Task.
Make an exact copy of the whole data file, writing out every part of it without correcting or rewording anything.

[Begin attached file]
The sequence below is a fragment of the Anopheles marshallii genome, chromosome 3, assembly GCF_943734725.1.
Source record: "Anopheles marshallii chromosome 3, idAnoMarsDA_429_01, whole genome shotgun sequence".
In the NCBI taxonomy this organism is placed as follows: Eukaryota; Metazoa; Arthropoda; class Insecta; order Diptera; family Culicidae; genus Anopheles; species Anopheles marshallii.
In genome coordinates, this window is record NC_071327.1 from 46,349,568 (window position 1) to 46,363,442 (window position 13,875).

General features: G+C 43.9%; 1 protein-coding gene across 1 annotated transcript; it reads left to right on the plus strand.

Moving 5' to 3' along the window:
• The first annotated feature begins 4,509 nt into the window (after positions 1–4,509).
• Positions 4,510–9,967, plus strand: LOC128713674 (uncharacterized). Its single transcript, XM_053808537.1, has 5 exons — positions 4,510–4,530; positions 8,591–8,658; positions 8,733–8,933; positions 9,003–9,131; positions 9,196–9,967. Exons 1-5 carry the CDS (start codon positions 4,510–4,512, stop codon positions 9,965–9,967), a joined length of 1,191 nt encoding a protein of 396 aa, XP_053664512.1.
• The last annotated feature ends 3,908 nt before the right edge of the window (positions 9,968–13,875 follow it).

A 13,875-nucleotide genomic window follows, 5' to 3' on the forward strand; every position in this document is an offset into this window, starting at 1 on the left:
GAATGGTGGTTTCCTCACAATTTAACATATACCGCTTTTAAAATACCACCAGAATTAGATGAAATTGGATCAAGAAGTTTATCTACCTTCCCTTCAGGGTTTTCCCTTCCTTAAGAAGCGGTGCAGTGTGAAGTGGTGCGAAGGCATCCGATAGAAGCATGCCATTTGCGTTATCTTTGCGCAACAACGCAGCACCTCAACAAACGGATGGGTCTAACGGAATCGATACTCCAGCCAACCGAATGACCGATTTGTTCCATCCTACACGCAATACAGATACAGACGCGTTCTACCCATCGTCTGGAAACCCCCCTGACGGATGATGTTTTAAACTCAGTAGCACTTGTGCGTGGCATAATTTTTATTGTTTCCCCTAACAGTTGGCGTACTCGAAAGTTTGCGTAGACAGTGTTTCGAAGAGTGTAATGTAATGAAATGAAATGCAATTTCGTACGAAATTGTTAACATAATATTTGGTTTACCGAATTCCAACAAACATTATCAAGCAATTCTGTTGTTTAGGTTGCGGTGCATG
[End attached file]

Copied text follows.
The sequence below is a fragment of the Anopheles marshallii genome, chromosome 3, assembly GCF_943734725.1.
Source record: "Anopheles marshallii chromosome 3, idAnoMarsDA_429_01, whole genome shotgun sequence".
In the NCBI taxonomy this organism is placed as follows: Eukaryota; Metazoa; Arthropoda; class Insecta; order Diptera; family Culicidae; genus Anopheles; species Anopheles marshallii.
In genome coordinates, this window is record NC_071327.1 from 46,349,568 (window position 1) to 46,363,442 (window position 13,875).

General features: G+C 43.9%; 1 protein-coding gene across 1 annotated transcript; it reads left to right on the plus strand.

Moving 5' to 3' along the window:
• The first annotated feature begins 4,509 nt into the window (after positions 1–4,509).
• Positions 4,510–9,967, plus strand: LOC128713674 (uncharacterized). Its single transcript, XM_053808537.1, has 5 exons — positions 4,510–4,530; positions 8,591–8,658; positions 8,733–8,933; positions 9,003–9,131; positions 9,196–9,967. Exons 1-5 carry the CDS (start codon positions 4,510–4,512, stop codon positions 9,965–9,967), a joined length of 1,191 nt encoding a protein of 396 aa, XP_053664512.1.
• The last annotated feature ends 3,908 nt before the right edge of the window (positions 9,968–13,875 follow it).

A 13,875-nucleotide genomic window follows, 5' to 3' on the forward strand; every position in this document is an offset into this window, starting at 1 on the left:
GAATGGTGGTTTCCTCACAATTTAACATATACCGCTTTTAAAATACCACCAGAATTAGATGAAATTGGATCAAGAAGTTTATCTACCTTCCCTTCAGGGTTTTCCCTTCCTTAAGAAGCGGTGCAGTGTGAAGTGGTGCGAAGGCATCCGATAGAAGCATGCCATTTGCGTTATCTTTGCGCAACAACGCAGCACCTCAACAAACGGATGGGTCTAACGGAATCGATACTCCAGCCAACCGAATGACCGATTTGTTCCATCCTACACGCAATACAGATACAGACGCGTTCTACCCATCGTCTGGAAACCCCCCTGACGGATGATGTTTTAAACTCAGTAGCACTTGTGCGTGGCATAATTTTTATTGTTTCCCCTAACAGTTGGCGTACTCGAAAGTTTGCGTAGACAGTGTTTCGAAGAGTGTAATGTAATGAAATGAAATGCAATTTCGTACGAAATTGTTAACATAATATTTGGTTTACCGAATTCCAACAAACATTATCAAGCAATTCTGTTGTTTAGGTTGCGGTGCATG